Instead of practical tips, doctrinal axioms, or syllogisms, Zahl recommends that we embrace “technologies of the heart” that speak the “strange electric language” of the psyche. He asks us to consider how much more powerful stories and art and music are than ideas alone. The Bible is all of this and more—stories, psalms, poems, parables, arguments, reasons, and exclamations of wonder.

C. S. Lewis famously wrote that he planned Narnia to “steal past those watchful dragons” that we put around our hearts. We try to protect ourselves by numbing our hearts to the familiarity of the Christian story. And yet there are moments when our defenses drop—and we are jarred by hearing in the words of Scripture sung, recited, taught, or just read the Voice that summons, “Come, follow me.”

At the most cynical time of my life, I found myself undone just by hearing the words of “Jesus Loves Me.” This I know. And I could give a thousand reasoned arguments why the Bible tells me so—and why the Bible can be trusted to tell the truth.

But the deeper part of me had forgotten it—couldn’t really believe it to be true. When I heard it again that day, it hit with a different force. I was overwhelmed, just for a moment, with the truth of the words. “Jesus really loves me.”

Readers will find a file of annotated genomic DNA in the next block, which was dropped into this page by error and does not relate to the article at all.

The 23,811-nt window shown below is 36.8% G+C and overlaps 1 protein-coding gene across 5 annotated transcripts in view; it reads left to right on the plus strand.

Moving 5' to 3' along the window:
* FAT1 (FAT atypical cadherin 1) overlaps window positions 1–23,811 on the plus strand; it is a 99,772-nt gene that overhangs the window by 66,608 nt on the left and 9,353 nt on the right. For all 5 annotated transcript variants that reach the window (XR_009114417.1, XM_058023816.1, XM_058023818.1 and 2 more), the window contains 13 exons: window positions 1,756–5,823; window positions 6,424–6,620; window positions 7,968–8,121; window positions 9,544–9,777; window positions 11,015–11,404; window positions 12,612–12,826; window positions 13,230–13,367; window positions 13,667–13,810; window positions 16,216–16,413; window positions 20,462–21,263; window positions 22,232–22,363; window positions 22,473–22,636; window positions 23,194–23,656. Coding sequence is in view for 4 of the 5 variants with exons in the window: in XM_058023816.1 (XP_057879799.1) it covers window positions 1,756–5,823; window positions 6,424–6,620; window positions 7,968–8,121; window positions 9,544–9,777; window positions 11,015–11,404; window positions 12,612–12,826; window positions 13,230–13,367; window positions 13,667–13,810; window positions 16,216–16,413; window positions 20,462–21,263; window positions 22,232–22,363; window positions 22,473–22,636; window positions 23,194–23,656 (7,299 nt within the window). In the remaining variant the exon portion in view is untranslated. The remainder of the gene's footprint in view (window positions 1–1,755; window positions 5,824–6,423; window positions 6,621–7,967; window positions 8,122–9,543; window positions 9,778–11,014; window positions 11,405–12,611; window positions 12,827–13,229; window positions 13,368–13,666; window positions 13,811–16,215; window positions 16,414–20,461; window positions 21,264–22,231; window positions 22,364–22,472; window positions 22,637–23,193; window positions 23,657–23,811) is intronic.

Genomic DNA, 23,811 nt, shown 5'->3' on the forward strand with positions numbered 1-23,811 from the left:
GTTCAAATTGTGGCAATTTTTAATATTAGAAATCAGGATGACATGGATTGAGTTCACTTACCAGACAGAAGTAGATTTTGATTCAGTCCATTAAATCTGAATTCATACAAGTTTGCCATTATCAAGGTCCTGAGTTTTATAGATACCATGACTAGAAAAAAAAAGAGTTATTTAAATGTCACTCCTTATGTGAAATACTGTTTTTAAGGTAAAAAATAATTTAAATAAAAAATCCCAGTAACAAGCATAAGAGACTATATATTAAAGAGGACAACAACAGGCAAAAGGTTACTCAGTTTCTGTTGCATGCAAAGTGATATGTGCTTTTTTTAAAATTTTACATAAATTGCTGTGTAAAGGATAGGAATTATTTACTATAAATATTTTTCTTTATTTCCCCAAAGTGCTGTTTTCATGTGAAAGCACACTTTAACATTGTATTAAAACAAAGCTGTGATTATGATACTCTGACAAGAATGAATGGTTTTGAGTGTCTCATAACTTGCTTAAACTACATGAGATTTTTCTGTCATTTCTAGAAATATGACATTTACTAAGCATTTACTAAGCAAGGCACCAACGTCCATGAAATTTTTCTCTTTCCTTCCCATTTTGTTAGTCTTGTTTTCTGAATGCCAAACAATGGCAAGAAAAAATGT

Only sometimes do we truly perceive how God is reaching us at that deeper place of the heart. We can’t engineer it or manufacture it. But we also shouldn’t ignore it or squelch it.

Maybe the recovering drug addict in the pew in front of you sobs when he sings “Amazing Grace” because he knows how lost he once was. Or maybe singing “Amazing Grace” is what changed him enough to want to be found.

Maybe the Christian whose emotion embarrasses her church in worship is just seeking an emotional dopamine hit. Or maybe what she’s doing is losing all the self-censoring image maintenance that keeps her from crying out “Abba, Father!”

Maybe underneath all of that, there’s a Holy Spirit who still changes lives.

Losing Our Religion Book Launch

Thank you all for your prayers this week as my little book Losing Our Religion: An Altar Call for Evangelical America is released out into the world.

Some have asked whether the release time is exciting for me. I’m always a little anxious when a book I’ve been working on is finally out in the public. I would rather keep changing it and second-guessing whether to include this sentence or that one. When it’s released, it’s done, and I don’t have control of it anymore. That’s a little nerve-racking for me.

I am grateful for all your kind words of encouragement. You can order it here. Or if you prefer audiobooks, you can get it here.

Movie and TV Recommendations

Thank you also for all the recommendations you sent in for movies or television series that were lighter than the super-dark ones I’d been watching. Several of the ones you suggested are on my watch list now.